R.I.P Common Sense

By Richard Campbell

Having been in or associated with the earthmoving, forestry and mining industries for over 40 years now I have witnessed many changes. Some of these have been necessary, like roll over protective structures but some others leave me scratching my head as to the sense behind it.

Firstly hi-viz clothing.

Initially quite striking when you saw it but nowadays everybody wears it, sometimes even as a fashion accessory! Every third person you see seems to have some form of high visibility clothing on, it’s nuts.

Be warned, those bright orange and green garments are rapidly losing their impact as a “watch out for me” because they are so commonplace and the dreaded complacency is setting in.

There certainly is a place for hi-viz clothing, don’t get me wrong here, but it is where you really need to be seen such as in the forest, mine site or night time roadworks where they come into their own. Unfortunately common sense has been lost and people don’t look out for each other as much as they used to on the job.

Hi-viz clothing will not save you from being squished if people aren’t taking notice. It’s like going to a rock concert where everyone is wearing a black t-shirt.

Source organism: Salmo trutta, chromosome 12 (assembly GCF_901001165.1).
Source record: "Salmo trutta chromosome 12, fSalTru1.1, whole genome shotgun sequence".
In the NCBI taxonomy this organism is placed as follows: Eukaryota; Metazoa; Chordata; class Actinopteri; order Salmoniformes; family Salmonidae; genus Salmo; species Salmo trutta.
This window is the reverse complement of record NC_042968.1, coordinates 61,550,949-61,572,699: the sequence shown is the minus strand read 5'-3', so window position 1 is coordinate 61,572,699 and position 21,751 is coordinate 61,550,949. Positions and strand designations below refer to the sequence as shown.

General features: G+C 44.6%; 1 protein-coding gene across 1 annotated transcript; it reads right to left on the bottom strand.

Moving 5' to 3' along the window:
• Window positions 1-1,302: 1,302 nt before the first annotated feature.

Secondly, automatic lubrication systems.

Now these are really useful on big pieces of gear, make no mistake. They save time, working at heights, and lubricating places that are sometimes hard to get at.

But, on smaller items of equipment what ever happened to checking your machine before or after operating it ? Sure your machine may have an auto lube system but how do you know it’s working if you don’t look ?

When I apprenticed we had to check the machine before start up (oil, water,hydraulics) and see if there had been any puddles that had materialized overnight. A walk around check would see if there were any loose track shoes/tyre cuts or other things that may require attention. At the end of shift we had to fuel up and lubricate the machine before putting it to bed.That way we discovered faulty grease nipples, loose fan belts and pieces that may be falling off.

In today’s times, a walk around inspection before start up is just as important as it used to be. It will also reveal if your auto lube is working properly or if you have oil/water/hydraulic oil leaks. Don’t just hop on and start the thing up only to find you’ve blown the turbo because the oil feed line has dropped off.

If you had inspected your machine you would have noticed that big black stain developing.So come on folks, get those eyes working, be aware of your workmates and don’t entirely rely on those modern marvels to keep you and your machine out of trouble.

Lets all bring back common sense.

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